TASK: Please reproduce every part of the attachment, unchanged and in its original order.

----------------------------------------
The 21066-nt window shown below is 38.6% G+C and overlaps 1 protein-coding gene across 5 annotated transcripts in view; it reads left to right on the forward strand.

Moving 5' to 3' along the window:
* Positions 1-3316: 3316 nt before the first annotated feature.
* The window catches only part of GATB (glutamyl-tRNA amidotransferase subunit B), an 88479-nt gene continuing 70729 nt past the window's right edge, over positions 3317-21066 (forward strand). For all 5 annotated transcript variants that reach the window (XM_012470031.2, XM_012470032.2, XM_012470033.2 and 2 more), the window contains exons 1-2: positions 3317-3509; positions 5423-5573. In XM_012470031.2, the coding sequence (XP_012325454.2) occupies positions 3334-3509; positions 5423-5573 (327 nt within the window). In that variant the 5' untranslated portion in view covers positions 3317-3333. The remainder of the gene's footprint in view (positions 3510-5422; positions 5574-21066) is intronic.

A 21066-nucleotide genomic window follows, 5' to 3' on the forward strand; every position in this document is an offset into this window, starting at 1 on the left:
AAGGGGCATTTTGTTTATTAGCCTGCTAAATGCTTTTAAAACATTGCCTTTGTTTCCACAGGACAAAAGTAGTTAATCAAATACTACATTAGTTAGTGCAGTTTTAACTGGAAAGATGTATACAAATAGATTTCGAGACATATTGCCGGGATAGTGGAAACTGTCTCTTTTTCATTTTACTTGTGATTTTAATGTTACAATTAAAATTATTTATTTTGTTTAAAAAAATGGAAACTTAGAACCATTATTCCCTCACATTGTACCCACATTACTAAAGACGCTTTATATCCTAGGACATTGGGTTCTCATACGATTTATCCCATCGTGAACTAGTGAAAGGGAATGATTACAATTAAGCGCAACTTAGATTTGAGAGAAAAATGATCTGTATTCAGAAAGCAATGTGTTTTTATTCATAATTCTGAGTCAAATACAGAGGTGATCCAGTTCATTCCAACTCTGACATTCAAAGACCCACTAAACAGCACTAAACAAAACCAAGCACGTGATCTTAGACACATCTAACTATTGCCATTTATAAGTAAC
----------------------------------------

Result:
The 21066-nt window shown below is 38.6% G+C and overlaps 1 protein-coding gene across 5 annotated transcripts in view; it reads left to right on the forward strand.

Moving 5' to 3' along the window:
* Positions 1-3316: 3316 nt before the first annotated feature.
* The window catches only part of GATB (glutamyl-tRNA amidotransferase subunit B), an 88479-nt gene continuing 70729 nt past the window's right edge, over positions 3317-21066 (forward strand). For all 5 annotated transcript variants that reach the window (XM_012470031.2, XM_012470032.2, XM_012470033.2 and 2 more), the window contains exons 1-2: positions 3317-3509; positions 5423-5573. In XM_012470031.2, the coding sequence (XP_012325454.2) occupies positions 3334-3509; positions 5423-5573 (327 nt within the window). In that variant the 5' untranslated portion in view covers positions 3317-3333. The remainder of the gene's footprint in view (positions 3510-5422; positions 5574-21066) is intronic.

A 21066-nucleotide genomic window follows, 5' to 3' on the forward strand; every position in this document is an offset into this window, starting at 1 on the left:
AAGGGGCATTTTGTTTATTAGCCTGCTAAATGCTTTTAAAACATTGCCTTTGTTTCCACAGGACAAAAGTAGTTAATCAAATACTACATTAGTTAGTGCAGTTTTAACTGGAAAGATGTATACAAATAGATTTCGAGACATATTGCCGGGATAGTGGAAACTGTCTCTTTTTCATTTTACTTGTGATTTTAATGTTACAATTAAAATTATTTATTTTGTTTAAAAAAATGGAAACTTAGAACCATTATTCCCTCACATTGTACCCACATTACTAAAGACGCTTTATATCCTAGGACATTGGGTTCTCATACGATTTATCCCATCGTGAACTAGTGAAAGGGAATGATTACAATTAAGCGCAACTTAGATTTGAGAGAAAAATGATCTGTATTCAGAAAGCAATGTGTTTTTATTCATAATTCTGAGTCAAATACAGAGGTGATCCAGTTCATTCCAACTCTGACATTCAAAGACCCACTAAACAGCACTAAACAAAACCAAGCACGTGATCTTAGACACATCTAACTATTGCCATTTATAAGTAAC